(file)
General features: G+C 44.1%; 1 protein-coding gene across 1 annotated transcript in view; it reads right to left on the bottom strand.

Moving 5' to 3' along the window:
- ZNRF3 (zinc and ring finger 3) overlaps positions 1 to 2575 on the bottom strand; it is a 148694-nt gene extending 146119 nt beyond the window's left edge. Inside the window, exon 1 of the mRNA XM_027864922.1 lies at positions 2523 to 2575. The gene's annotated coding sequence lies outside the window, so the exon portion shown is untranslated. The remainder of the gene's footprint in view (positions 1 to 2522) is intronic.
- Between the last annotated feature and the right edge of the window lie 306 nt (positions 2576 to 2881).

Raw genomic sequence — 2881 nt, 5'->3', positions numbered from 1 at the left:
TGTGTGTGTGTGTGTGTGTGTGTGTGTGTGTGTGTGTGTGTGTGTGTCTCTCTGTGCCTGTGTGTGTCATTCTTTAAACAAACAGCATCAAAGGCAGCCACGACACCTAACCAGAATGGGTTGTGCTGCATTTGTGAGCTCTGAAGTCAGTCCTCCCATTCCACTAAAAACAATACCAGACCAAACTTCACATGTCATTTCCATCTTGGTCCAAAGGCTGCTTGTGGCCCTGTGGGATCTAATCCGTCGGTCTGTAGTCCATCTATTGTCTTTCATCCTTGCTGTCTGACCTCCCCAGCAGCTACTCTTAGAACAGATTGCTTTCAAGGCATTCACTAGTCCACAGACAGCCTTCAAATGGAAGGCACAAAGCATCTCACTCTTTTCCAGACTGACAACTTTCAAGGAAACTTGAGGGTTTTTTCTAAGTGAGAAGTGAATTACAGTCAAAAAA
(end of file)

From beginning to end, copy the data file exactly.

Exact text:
General features: G+C 44.1%; 1 protein-coding gene across 1 annotated transcript in view; it reads right to left on the bottom strand.

Moving 5' to 3' along the window:
- ZNRF3 (zinc and ring finger 3) overlaps positions 1 to 2575 on the bottom strand; it is a 148694-nt gene extending 146119 nt beyond the window's left edge. Inside the window, exon 1 of the mRNA XM_027864922.1 lies at positions 2523 to 2575. The gene's annotated coding sequence lies outside the window, so the exon portion shown is untranslated. The remainder of the gene's footprint in view (positions 1 to 2522) is intronic.
- Between the last annotated feature and the right edge of the window lie 306 nt (positions 2576 to 2881).

Raw genomic sequence — 2881 nt, 5'->3', positions numbered from 1 at the left:
TGTGTGTGTGTGTGTGTGTGTGTGTGTGTGTGTGTGTGTGTGTGTGTCTCTCTGTGCCTGTGTGTGTCATTCTTTAAACAAACAGCATCAAAGGCAGCCACGACACCTAACCAGAATGGGTTGTGCTGCATTTGTGAGCTCTGAAGTCAGTCCTCCCATTCCACTAAAAACAATACCAGACCAAACTTCACATGTCATTTCCATCTTGGTCCAAAGGCTGCTTGTGGCCCTGTGGGATCTAATCCGTCGGTCTGTAGTCCATCTATTGTCTTTCATCCTTGCTGTCTGACCTCCCCAGCAGCTACTCTTAGAACAGATTGCTTTCAAGGCATTCACTAGTCCACAGACAGCCTTCAAATGGAAGGCACAAAGCATCTCACTCTTTTCCAGACTGACAACTTTCAAGGAAACTTGAGGGTTTTTTCTAAGTGAGAAGTGAATTACAGTCAAAAAA